Why is Mercury a Metal?

June 26, 2008

I’ve been working with a mercury pressure gauge these past few weeks, which has lead to the inevitable question: why is mercury, of all the metals, a liquid at room temperature? Instead of passing the buck or shrugging my shoulders, I decided to find out. It should be noted that this topic has been covered before and in better detail here and here.

The simple (and surprising answer) is that it’s all about relativity. As you may know, relativity tells us that as the velocity of an object increases, the mass increases by

Clearly, for small velocities, the mass increase will be insubstantial. That’s why you don’t notice such changes in the real world: if you go out for a run, you don’t expect your mass to increase (that would totally be negate the point!). But for very fast things, this relativistic effect can be substantial.

Atoms are such ‘fast things.’ The average radial velocity of a 1s electron for a given atom is

Where Z is the atomic number (basically, the number of protons). So, if you get out your handy dandy periodic table and look up mercury, you’ll see that it has an atomic number of 80. Plug that into the above equation and you end up traveling at 58.4% the speed of light. That’s pretty fast, and you’ll start to notice some effects. Such as the fact that the relativistic mass of the electron is 1.27 times larger than the rest mass. Now take Bohr’s equation for the radius of a hydrogen atom (which is analogous to finding radius of the 1s orbital of any atom)

The only part we’re concerned with here is the me, the mass of the electron. As you can see, because the mass is in the denominator, increasing the mass will decrease the radius. So you have a substantial contraction of the 1s orbital. Because all the s orbitals must be orthogonal (you’ll have to take quantum chem to learn the reasoning behind that one), the 2s, 3s, …, 6s orbitals also contract. So, the bonding orbital of Hg, the 6s orbital, is much smaller than would be classically expected, and therefore less available for bonding. Add to that the fact that the orbital is completely filled, and Hg doesn’t have much of a reason to be making bonds at all. Therefore, the major forces holding the Hg together are van der Waals forces (the result of the dynamic polarization of atoms and the concurrent electric attraction). These forces are exceedingly weak. Weak force yields weak bonds yields lower heat of fusion yields liquid mercury.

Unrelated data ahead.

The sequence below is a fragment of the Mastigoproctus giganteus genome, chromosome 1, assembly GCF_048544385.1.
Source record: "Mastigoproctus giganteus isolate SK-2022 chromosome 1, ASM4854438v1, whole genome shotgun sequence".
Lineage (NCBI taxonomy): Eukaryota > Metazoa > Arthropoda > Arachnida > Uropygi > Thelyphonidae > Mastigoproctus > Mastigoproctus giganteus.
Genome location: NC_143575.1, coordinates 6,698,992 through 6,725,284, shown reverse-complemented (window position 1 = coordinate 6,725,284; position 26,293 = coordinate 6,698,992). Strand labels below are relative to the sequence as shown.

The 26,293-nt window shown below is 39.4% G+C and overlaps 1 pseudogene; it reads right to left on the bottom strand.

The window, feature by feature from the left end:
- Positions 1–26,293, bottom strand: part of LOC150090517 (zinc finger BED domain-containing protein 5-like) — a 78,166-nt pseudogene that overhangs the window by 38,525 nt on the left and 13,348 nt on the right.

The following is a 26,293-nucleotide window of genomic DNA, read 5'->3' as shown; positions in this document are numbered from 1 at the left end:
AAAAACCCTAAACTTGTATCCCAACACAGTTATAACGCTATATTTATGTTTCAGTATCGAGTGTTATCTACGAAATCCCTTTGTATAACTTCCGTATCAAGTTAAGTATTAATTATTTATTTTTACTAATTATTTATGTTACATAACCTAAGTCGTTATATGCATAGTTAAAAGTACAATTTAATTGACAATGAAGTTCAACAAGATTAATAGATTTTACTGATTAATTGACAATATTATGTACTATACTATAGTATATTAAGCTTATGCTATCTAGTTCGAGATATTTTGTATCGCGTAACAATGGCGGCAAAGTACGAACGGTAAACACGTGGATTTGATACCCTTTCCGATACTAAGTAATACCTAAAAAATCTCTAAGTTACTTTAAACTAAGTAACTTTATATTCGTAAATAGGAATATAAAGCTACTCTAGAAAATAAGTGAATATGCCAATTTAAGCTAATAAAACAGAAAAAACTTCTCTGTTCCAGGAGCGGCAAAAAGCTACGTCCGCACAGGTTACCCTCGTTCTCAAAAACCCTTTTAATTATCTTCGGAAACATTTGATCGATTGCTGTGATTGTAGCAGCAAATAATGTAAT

Who would have thought that such a simple question could yield such deep science? I know I wouldn’t have.

But NOW YOU KNOW!

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One Response to “Why is Mercury a Metal?”

  1. dave in the west said

    oh snap. this might just be enough to inspire me to look into this again. Damnit Dave!!!

    Pretty interesting stuff. I always did find the structure/physics of the atom to be interesting. Keep on keepin.

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